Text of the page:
I was recently introduced to tart cherry juice as a healthy supplement and wanted to find out more about the potential benefits. Like other fruits and vegetables, cherries are a good source of fiber, vitamins and minerals. They also contain compounds called polyphenols and anthocyanins that have beneficial pharmacological effects.
There is a fair amount of research that has been done showing that tart cherries have antioxidant and anti-inflammatory effects, similar to over the counter anti-inflammatory medications like ibuprofen or naproxen. Cherry juice may also improve muscle recovery and decrease pain after exercise.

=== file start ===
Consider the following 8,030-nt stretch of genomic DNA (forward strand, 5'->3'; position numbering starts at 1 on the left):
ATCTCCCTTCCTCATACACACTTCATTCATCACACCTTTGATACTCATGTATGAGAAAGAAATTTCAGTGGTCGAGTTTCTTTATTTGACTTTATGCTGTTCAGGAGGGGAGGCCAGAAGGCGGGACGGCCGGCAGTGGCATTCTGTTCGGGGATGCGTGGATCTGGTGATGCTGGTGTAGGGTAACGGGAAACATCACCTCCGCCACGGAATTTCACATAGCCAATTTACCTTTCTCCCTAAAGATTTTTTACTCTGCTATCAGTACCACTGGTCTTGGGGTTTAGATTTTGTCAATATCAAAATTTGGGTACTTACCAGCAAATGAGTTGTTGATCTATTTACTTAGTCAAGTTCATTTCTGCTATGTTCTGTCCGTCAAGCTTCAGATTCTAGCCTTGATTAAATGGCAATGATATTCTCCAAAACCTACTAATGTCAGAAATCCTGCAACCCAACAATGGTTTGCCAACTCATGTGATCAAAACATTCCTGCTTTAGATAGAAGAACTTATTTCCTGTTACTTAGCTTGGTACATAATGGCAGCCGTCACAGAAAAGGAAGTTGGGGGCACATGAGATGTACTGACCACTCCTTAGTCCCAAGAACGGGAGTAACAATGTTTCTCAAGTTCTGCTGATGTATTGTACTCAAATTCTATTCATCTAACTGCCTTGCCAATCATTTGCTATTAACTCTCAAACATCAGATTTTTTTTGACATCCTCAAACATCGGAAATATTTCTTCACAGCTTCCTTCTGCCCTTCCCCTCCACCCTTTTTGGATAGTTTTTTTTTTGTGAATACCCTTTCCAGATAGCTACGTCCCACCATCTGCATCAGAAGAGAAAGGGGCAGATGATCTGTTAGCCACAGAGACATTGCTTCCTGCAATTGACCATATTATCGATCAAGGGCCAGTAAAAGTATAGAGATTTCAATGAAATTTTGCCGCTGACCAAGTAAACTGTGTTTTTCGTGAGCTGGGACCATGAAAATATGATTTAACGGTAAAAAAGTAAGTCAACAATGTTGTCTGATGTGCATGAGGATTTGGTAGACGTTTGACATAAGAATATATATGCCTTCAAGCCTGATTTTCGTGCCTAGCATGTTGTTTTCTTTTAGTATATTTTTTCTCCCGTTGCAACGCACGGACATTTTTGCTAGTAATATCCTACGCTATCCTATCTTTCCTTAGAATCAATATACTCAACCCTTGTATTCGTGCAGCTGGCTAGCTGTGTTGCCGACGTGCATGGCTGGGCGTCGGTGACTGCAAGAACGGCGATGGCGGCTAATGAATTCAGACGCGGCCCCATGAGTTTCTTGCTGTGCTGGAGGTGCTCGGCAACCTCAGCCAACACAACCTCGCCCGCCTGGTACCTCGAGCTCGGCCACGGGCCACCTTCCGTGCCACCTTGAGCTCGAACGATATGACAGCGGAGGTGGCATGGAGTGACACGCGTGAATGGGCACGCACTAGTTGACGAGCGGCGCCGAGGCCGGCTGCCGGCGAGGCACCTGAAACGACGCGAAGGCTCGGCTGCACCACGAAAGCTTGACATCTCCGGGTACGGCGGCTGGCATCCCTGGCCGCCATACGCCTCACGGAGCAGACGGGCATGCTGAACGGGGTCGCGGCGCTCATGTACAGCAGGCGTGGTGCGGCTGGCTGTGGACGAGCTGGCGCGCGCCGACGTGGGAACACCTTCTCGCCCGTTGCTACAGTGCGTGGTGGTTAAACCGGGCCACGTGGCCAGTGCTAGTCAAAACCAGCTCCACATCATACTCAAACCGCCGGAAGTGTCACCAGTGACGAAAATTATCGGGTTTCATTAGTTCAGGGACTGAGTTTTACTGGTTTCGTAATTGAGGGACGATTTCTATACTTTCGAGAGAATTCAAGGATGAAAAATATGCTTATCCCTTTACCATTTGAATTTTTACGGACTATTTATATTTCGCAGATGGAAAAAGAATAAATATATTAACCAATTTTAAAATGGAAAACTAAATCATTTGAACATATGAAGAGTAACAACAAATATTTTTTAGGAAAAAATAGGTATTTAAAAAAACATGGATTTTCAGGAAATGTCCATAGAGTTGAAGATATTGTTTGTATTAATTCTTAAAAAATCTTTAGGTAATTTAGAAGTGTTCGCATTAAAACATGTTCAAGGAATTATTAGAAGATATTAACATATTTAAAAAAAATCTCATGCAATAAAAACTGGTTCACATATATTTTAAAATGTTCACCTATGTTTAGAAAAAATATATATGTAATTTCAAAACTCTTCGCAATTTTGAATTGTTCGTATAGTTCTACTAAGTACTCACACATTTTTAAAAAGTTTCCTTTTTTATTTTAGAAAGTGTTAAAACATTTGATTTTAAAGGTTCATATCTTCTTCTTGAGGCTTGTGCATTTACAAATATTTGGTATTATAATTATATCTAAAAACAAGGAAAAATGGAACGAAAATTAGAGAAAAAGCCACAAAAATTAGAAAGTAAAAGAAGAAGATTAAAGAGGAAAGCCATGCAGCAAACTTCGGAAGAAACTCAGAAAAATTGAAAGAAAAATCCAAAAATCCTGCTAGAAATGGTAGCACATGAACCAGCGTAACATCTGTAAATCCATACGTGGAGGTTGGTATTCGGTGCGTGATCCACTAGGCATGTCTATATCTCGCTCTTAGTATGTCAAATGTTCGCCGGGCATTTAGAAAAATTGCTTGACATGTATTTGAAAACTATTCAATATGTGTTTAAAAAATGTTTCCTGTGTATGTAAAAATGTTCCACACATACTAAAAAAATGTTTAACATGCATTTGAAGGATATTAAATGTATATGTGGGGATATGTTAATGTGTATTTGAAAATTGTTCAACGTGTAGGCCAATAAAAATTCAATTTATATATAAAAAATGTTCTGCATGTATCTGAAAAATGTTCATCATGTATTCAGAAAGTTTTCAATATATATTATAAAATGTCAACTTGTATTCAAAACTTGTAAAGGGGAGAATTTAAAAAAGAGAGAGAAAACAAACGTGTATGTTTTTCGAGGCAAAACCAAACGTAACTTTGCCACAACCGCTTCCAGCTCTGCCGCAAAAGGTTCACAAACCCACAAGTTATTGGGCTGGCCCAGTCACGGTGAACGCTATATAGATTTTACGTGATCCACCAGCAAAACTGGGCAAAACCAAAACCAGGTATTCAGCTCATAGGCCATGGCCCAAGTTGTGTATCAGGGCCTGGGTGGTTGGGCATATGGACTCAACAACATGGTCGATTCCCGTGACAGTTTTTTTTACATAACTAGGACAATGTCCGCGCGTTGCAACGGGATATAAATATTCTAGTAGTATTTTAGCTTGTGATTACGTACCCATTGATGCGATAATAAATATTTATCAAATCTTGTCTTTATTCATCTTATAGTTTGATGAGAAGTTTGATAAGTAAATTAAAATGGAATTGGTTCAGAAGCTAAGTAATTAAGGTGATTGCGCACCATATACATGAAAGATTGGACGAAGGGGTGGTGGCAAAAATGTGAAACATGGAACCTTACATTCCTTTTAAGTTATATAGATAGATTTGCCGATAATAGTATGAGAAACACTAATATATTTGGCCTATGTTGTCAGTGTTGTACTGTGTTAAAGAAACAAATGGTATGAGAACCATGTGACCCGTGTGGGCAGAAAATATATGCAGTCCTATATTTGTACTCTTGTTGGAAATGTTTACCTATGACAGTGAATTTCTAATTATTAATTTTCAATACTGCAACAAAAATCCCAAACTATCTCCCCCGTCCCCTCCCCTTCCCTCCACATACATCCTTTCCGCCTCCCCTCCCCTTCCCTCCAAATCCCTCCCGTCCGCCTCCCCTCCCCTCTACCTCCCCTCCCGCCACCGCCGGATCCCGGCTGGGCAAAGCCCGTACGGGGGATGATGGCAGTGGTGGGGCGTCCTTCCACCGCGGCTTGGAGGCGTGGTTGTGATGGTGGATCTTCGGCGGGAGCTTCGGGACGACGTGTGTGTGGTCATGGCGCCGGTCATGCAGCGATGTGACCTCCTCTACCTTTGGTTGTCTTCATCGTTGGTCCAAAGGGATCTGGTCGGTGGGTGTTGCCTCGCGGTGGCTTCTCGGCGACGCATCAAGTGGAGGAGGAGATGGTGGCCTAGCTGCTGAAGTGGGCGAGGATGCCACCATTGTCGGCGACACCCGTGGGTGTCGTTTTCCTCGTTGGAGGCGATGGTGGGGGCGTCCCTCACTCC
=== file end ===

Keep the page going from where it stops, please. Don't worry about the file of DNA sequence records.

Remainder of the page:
Tart cherries contain phytochemicals including melatonin, a hormone that helps regulate the sleep-wake cycle, and can improve sleep in patients with insomnia.
Increased consumption of cherries has been associated with a lower risk of gout attacks. Possible mechanisms of action for this are an increase in the glomerular filtration rate (kidney function), or reduced production of uric acid.
Cherries have also been shown to improve hemoglobin A1C in patients with diabetes, and improve cholesterol profiles.
Some studies have also demonstrated a lowering of blood pressure in people who consumed cherries.
So there appear to be plenty of benefits to eating cherries or consuming cherry juice, but like anything else, moderation is the key. Even natural products can cause problems if a person consumes too much.